This newspaper group recently met with 50th District Congressman Brian Bilbray to discuss his bid for another term, this time as representative of San Diego’s newly redrawn 52nd District.
By Pat Sherman
San Diego Congressman Brian Bilbray, a native of Coronado and former tax preparer, served as mayor of Imperial Beach before moving on to spend a decade on the San Diego County Board of Supervisors. From 1995 to 2001 the Republican represented San Diego’s 49th Congressional District (today the 53rd) before his defeat by Democrat Susan Davis, then a state assemblywoman.
After leaving office that year, Bilbray registered as a Washington lobbyist. His clients included the San Diego Regional Airport Authority, Viejas Band of Kumeyaay Indians, SDG&E, and the Federation for American Immigration Reform, a conservative, anti-immigration group.
In 2006 Bilbray joined Congress again, this time in the 50th District, winning in a special election to replace disgraced fellow Republican Duke Cunningham, who is currently serving time in prison for felony conspiracy and tax evasion.
An avid surfer, Bilbray has five children, one of which, Brian Patrick Bilbray, currently serves on the Imperial Beach City Council. Bilbray’s daughter, Briana, who battled Stage 3 melanoma, recently declared herself an advocate for medical marijuana dispensaries — something her father remains opposed to.
Viewed as the only truly competitive congressional race in the San Diego region, political pundits will be eyeing 52nd District results closely. In the first of California’s open primary elections on June 5 — during which independents or “Decline to State” voters may cast their ballot for a candidate from any party — the race should be close, as the district is divided nearly evenly between Democrats, Republicans and Decline to State voters.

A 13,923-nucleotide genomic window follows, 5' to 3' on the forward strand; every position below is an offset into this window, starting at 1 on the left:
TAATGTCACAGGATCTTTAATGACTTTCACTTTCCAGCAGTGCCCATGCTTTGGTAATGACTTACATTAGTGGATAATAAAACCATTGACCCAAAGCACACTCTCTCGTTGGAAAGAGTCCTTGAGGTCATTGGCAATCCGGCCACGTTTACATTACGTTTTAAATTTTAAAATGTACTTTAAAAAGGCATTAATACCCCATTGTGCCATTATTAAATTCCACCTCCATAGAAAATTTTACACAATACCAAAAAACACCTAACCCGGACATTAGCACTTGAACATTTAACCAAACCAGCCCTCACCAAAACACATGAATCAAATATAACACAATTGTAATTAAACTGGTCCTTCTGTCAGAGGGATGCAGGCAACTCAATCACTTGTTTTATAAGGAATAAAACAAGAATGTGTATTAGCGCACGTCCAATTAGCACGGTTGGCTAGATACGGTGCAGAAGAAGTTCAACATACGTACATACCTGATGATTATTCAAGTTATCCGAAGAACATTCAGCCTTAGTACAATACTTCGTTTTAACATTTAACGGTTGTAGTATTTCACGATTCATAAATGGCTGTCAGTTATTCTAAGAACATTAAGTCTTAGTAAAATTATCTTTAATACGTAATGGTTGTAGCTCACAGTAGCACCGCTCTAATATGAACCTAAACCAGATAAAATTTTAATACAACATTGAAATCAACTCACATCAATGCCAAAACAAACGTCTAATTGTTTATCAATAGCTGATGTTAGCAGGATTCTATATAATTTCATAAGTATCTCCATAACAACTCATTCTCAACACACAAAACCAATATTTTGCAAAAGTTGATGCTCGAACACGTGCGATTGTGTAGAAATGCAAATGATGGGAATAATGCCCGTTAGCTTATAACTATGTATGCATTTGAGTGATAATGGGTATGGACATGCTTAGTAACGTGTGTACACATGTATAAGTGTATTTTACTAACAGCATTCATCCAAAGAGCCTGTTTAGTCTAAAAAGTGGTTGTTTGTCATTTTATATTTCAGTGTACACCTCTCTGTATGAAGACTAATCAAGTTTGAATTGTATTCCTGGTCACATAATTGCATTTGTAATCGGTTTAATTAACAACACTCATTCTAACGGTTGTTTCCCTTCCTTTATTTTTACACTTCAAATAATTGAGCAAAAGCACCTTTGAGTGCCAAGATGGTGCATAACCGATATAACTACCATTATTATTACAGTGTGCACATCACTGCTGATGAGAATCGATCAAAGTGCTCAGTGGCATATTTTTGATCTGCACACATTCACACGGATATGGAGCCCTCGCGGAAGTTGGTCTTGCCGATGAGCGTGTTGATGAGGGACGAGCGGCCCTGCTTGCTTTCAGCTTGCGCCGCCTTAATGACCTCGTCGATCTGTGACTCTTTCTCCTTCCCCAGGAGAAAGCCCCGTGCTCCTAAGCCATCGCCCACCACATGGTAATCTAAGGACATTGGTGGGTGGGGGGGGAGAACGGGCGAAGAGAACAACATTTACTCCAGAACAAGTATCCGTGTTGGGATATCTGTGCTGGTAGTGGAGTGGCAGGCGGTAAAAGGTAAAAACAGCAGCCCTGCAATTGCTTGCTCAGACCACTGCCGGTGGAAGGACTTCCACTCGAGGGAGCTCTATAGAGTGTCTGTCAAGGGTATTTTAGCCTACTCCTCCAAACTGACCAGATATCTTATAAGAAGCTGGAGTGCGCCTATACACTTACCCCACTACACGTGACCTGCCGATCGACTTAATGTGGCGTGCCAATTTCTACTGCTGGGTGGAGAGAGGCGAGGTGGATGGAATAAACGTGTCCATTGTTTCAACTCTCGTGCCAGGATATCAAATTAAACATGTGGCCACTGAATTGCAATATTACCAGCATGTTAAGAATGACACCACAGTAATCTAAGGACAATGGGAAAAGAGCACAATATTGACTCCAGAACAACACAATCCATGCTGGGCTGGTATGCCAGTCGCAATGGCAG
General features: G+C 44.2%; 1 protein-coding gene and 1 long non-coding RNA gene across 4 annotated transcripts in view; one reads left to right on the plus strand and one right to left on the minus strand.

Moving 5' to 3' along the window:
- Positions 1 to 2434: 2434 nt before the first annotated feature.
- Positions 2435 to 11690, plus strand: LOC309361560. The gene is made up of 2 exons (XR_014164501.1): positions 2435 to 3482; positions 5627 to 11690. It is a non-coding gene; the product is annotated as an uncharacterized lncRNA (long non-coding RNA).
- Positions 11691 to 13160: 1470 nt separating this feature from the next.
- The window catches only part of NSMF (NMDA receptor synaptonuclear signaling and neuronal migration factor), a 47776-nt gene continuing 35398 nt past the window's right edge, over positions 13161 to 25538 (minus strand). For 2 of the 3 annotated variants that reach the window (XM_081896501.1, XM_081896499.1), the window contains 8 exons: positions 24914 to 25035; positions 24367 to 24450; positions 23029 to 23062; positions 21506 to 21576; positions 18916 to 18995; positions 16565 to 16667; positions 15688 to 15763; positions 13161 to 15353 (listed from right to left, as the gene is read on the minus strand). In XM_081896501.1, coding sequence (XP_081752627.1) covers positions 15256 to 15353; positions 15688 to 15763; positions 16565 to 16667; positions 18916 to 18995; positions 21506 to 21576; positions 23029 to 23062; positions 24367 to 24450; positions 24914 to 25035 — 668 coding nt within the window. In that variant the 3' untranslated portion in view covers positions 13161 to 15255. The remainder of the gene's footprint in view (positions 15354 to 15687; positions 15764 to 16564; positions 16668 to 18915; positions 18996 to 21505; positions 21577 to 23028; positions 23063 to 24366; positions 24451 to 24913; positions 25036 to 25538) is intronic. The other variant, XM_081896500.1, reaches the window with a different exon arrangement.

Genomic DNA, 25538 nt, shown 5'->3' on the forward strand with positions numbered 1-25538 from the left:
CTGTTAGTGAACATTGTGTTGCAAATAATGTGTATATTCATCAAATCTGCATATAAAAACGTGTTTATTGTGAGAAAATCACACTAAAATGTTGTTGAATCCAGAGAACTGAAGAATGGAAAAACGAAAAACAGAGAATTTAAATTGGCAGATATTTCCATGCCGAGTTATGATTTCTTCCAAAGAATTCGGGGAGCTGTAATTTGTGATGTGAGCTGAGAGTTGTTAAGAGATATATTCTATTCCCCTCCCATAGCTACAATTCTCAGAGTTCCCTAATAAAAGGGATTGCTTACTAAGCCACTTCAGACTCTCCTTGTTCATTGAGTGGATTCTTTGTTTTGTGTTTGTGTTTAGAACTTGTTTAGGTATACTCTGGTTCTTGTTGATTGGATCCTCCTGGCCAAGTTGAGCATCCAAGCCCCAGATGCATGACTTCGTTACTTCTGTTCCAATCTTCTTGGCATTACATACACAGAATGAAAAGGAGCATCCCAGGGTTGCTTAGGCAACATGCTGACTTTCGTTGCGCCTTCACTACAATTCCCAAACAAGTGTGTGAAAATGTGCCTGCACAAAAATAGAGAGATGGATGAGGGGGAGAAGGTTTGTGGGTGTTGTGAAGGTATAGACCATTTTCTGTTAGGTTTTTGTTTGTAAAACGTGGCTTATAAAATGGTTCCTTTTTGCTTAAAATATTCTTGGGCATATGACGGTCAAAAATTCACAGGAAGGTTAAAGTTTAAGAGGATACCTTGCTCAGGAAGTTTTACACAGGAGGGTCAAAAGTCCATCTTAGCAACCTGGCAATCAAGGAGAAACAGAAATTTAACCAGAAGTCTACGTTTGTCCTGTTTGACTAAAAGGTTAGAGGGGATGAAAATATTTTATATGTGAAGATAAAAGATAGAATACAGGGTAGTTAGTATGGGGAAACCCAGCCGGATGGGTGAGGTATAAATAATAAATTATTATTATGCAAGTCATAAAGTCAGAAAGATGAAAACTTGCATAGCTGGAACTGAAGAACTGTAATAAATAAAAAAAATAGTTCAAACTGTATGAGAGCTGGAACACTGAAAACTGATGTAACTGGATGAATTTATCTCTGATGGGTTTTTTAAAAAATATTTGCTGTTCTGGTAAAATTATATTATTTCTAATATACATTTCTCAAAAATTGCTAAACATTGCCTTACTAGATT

We recently spoke with Bilbray via phone.
What could you do with two more years in Congress that you haven’t accomplished or already had the chance to do?
I have been placed back on the (House) Energy and Commerce Committee. ... I come back with congressional seniority, and, more importantly, the hands-on experience of working with the struggle and the interrelationship between government and business in the process of trying to create economic opportunity while maintaining quality of life. … It’s a cooperative effort. (Democrat) Bob Filner and (Republican) Darrell Issa don’t necessarily work together, but (they’re) somebody that I’ve been able to work together with for years, basically, because we try to build on each other’s strong suits. …
You’ve got Republicans, who know they don’t like regulation, but they don’t understand it. And you’ve got Democrats, who are in denial of the impact of inappropriate regulation on the ability of small business to create jobs. It was, like, 1995, when I introduced the bill to eliminate the mandate that you have to use ethanol, because the Democrats in Washington thought ethanol was good for the environment. Because of my background in the Air Resources Board I knew ethanol was bad in the ’90s. It didn’t take me a decade to learn that. That kind of practical experience of understanding the huge gap between the theory of what is good for the business community and the environment, and the practical application, that huge gap is something that you cannot just learn overnight. The only way you really learn it is by working with it hands on, which is the way I’ve done it over the years.